The Track Change Jerk

I was a track change jerk last week. Someone did something minor that I didn’t like. So I showed my distaste via the comment function in Word. I know better. 

Like most people, when working on a collaboration with a big team I eagerly await people’s comments on my comments. And while most you won’t admit it, I too get a thrill out of seeing some change I made via track changes accepted by the lead author. 

This means collaborative track changes are not low stakes. And yet we treat them like they are. I add comments on papers that are as dismissive as they are uninformative (“awkward sentence”, “this makes no sense”). I change whole sentences or paragraphs without once explaining why I thought what they had was wrong. I treat the comments section as if it is a conversation between me and the person without acknowledging that these comments will be visible to the whole team.

This is not a blog post aimed at self-flagellation. It is more a call for discussion. Do we need track change etiquette? And if we do what should it be? A few thoughts:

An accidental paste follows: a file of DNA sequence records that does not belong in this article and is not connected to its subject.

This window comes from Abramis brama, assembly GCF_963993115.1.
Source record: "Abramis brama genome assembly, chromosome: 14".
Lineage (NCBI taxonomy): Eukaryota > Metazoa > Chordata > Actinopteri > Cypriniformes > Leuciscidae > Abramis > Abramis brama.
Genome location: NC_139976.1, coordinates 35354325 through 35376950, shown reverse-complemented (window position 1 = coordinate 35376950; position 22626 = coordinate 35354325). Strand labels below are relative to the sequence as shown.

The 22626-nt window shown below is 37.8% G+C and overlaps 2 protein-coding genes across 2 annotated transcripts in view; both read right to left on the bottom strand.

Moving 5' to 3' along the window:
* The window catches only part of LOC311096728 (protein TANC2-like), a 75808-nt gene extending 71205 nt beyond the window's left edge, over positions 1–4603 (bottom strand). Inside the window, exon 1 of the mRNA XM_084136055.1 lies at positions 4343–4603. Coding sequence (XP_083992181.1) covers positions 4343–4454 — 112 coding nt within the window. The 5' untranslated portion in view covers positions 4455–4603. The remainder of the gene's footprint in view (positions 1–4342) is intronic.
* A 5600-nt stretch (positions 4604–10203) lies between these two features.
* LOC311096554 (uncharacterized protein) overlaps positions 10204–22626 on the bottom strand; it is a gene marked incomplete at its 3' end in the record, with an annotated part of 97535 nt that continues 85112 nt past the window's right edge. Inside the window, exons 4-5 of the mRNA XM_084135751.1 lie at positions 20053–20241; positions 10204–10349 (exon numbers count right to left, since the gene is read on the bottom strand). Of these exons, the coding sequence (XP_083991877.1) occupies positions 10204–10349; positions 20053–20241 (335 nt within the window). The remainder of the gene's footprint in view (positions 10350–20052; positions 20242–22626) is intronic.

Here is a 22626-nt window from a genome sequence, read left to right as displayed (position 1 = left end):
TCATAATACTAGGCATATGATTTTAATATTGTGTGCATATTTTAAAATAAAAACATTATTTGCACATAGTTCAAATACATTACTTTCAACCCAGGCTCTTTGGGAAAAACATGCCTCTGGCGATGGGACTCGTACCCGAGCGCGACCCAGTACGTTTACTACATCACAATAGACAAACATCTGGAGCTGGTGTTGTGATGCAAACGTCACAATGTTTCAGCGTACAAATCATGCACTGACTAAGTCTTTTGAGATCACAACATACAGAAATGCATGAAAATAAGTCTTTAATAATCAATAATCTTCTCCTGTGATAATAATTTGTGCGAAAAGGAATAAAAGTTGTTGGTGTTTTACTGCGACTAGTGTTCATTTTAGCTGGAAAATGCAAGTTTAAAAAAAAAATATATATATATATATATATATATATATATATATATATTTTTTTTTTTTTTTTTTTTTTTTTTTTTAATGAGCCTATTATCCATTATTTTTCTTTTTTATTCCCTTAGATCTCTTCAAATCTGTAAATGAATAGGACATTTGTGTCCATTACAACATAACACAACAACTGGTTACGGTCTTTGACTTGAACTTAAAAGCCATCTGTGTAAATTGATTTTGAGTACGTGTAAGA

1. Acknowledge that track changes in big teams are public documents and that it doesn’t hurt to be nice.
  2. Acknowledge that you are not a professional proof reader (yes that means you). So if you change something put a comment explaining why. I had a great colleague this week point out a split infinitive via comments but also acknowledged that he was not sure if they mattered anymore.
  3. Point out the superb bits. The academic mentality is so optimised around criticism we find it really hard to acknowledge good work. Recognising good work is as much a critical skill as is recognising bad work.
  4. If you have something controversial or sensitive to say, do it in person, via Skype, or—if you really really have to—via email. Don’t do it in track changes or comments.
  5. Before changing something ask “is this just my personal preference?”.

My commitment is to be a better track change colleague from here out.

The P Word